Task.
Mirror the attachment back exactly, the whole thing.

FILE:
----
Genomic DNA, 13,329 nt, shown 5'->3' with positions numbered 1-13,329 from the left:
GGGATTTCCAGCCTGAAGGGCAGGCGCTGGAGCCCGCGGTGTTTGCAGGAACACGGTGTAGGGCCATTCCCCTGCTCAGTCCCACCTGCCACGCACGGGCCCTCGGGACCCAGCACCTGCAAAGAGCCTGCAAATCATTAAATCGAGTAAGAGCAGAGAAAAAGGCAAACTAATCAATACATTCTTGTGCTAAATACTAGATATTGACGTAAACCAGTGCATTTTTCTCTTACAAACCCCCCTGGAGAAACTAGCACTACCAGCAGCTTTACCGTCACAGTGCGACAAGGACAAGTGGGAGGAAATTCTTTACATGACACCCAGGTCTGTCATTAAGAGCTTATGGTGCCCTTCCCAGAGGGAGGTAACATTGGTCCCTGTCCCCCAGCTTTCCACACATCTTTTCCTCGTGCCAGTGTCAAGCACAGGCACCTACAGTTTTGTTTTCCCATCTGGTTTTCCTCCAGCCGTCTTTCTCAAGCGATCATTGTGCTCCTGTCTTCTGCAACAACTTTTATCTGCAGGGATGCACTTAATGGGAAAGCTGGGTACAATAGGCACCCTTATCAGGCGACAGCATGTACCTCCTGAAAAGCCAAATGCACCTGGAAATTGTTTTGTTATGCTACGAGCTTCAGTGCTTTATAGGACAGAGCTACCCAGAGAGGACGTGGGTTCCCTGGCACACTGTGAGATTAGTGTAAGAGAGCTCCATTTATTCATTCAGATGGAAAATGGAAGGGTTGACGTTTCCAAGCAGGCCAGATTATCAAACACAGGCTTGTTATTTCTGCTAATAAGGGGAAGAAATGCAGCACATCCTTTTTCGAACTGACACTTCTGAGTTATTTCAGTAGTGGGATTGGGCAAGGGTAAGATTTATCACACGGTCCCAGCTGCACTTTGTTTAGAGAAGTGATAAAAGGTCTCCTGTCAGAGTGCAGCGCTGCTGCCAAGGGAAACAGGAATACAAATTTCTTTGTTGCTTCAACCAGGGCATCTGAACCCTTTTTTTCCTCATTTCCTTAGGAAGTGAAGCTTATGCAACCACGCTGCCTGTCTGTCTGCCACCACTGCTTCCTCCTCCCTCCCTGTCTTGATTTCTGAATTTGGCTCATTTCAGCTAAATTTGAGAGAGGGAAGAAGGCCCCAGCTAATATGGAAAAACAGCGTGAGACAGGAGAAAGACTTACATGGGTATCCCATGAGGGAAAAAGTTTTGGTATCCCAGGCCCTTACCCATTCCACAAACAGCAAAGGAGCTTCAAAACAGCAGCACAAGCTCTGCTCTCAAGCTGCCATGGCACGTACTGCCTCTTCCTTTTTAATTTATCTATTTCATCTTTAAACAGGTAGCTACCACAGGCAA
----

Genomic DNA, 13,329 nt, shown 5'->3' with positions numbered 1-13,329 from the left:
GGGATTTCCAGCCTGAAGGGCAGGCGCTGGAGCCCGCGGTGTTTGCAGGAACACGGTGTAGGGCCATTCCCCTGCTCAGTCCCACCTGCCACGCACGGGCCCTCGGGACCCAGCACCTGCAAAGAGCCTGCAAATCATTAAATCGAGTAAGAGCAGAGAAAAAGGCAAACTAATCAATACATTCTTGTGCTAAATACTAGATATTGACGTAAACCAGTGCATTTTTCTCTTACAAACCCCCCTGGAGAAACTAGCACTACCAGCAGCTTTACCGTCACAGTGCGACAAGGACAAGTGGGAGGAAATTCTTTACATGACACCCAGGTCTGTCATTAAGAGCTTATGGTGCCCTTCCCAGAGGGAGGTAACATTGGTCCCTGTCCCCCAGCTTTCCACACATCTTTTCCTCGTGCCAGTGTCAAGCACAGGCACCTACAGTTTTGTTTTCCCATCTGGTTTTCCTCCAGCCGTCTTTCTCAAGCGATCATTGTGCTCCTGTCTTCTGCAACAACTTTTATCTGCAGGGATGCACTTAATGGGAAAGCTGGGTACAATAGGCACCCTTATCAGGCGACAGCATGTACCTCCTGAAAAGCCAAATGCACCTGGAAATTGTTTTGTTATGCTACGAGCTTCAGTGCTTTATAGGACAGAGCTACCCAGAGAGGACGTGGGTTCCCTGGCACACTGTGAGATTAGTGTAAGAGAGCTCCATTTATTCATTCAGATGGAAAATGGAAGGGTTGACGTTTCCAAGCAGGCCAGATTATCAAACACAGGCTTGTTATTTCTGCTAATAAGGGGAAGAAATGCAGCACATCCTTTTTCGAACTGACACTTCTGAGTTATTTCAGTAGTGGGATTGGGCAAGGGTAAGATTTATCACACGGTCCCAGCTGCACTTTGTTTAGAGAAGTGATAAAAGGTCTCCTGTCAGAGTGCAGCGCTGCTGCCAAGGGAAACAGGAATACAAATTTCTTTGTTGCTTCAACCAGGGCATCTGAACCCTTTTTTTCCTCATTTCCTTAGGAAGTGAAGCTTATGCAACCACGCTGCCTGTCTGTCTGCCACCACTGCTTCCTCCTCCCTCCCTGTCTTGATTTCTGAATTTGGCTCATTTCAGCTAAATTTGAGAGAGGGAAGAAGGCCCCAGCTAATATGGAAAAACAGCGTGAGACAGGAGAAAGACTTACATGGGTATCCCATGAGGGAAAAAGTTTTGGTATCCCAGGCCCTTACCCATTCCACAAACAGCAAAGGAGCTTCAAAACAGCAGCACAAGCTCTGCTCTCAAGCTGCCATGGCACGTACTGCCTCTTCCTTTTTAATTTATCTATTTCATCTTTAAACAGGTAGCTACCACAGGCAA